New York

Francoise Schein

Sarah Y. Rentschler Gallery

Most observers of urban life are intrigued with the explosion of scale that has occurred as 19th-century cities have become the metropolises of the late 20th century. Everything seems denser, vaster, and ungainly. But the most dramatic, yet less perceptible, shift in scale has actually occurred in the opposite direction, in the implosion of form and thought into the microchips of the computer-based technology that has become the principal operating force in large cities. This great disjunction of information and scale has led to a collective malaise and a pervasive sense of disreality.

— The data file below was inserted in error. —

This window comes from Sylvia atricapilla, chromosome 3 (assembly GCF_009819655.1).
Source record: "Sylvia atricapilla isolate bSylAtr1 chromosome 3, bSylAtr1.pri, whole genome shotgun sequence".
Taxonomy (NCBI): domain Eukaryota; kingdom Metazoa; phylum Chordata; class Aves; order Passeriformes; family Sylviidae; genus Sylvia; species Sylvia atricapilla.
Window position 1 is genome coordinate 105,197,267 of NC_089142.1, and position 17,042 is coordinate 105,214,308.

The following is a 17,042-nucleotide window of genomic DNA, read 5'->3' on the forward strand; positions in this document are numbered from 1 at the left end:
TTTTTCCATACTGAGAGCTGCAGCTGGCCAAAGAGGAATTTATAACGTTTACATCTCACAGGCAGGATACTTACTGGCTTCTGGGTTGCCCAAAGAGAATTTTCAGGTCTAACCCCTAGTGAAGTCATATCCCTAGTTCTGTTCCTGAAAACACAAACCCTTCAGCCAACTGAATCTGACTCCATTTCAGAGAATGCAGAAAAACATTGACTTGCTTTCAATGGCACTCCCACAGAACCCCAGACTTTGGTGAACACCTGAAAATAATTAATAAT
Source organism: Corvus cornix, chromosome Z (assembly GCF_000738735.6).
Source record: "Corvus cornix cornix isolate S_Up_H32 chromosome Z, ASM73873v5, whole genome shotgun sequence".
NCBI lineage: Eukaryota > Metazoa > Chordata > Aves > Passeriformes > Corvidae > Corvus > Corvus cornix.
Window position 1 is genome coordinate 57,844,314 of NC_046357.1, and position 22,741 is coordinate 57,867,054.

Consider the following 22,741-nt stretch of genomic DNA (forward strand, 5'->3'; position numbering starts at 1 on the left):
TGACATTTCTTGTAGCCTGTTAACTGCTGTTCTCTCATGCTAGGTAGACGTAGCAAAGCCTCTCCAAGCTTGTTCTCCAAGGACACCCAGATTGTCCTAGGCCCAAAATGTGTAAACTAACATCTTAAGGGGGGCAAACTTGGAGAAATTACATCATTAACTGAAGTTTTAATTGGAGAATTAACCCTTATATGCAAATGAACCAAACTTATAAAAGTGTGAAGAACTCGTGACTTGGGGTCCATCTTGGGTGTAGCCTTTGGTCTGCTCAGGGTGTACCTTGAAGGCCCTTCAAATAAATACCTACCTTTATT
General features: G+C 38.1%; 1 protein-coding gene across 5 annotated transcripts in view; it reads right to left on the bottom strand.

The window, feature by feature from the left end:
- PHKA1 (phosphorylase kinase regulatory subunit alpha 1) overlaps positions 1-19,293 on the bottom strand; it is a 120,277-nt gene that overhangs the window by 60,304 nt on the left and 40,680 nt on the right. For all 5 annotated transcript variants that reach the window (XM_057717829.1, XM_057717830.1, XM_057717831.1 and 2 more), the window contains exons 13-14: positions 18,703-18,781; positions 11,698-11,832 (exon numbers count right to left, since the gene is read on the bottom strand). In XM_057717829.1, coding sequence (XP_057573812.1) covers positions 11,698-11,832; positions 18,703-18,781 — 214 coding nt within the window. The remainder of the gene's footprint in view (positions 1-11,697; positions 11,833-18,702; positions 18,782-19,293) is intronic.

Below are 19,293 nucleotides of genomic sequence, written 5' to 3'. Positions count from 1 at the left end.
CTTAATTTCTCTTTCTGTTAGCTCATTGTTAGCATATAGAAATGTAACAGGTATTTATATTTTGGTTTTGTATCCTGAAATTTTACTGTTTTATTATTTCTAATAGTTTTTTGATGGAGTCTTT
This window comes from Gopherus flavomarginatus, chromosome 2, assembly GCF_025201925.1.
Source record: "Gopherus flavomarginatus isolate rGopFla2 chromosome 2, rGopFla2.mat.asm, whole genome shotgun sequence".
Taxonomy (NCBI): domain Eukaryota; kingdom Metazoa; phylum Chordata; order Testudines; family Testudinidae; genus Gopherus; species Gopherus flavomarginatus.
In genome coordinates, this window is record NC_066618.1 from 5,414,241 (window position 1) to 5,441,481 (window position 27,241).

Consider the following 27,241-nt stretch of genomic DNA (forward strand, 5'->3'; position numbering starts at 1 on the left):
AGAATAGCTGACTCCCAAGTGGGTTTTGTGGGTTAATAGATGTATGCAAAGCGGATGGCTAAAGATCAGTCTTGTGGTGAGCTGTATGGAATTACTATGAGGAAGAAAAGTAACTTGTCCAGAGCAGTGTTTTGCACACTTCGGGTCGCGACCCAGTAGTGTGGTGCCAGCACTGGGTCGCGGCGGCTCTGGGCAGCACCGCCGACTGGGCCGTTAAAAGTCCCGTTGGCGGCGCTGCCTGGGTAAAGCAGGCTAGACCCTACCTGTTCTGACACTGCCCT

Françoise Schein has produced a remarkable series of public art proposals and projects that are an attempt to bridge consciousness and reality, observable phenomena and imperceptible scale. Her process is disturbingly literal and richly metaphorical: she reproduces at various scales the circuits on which our

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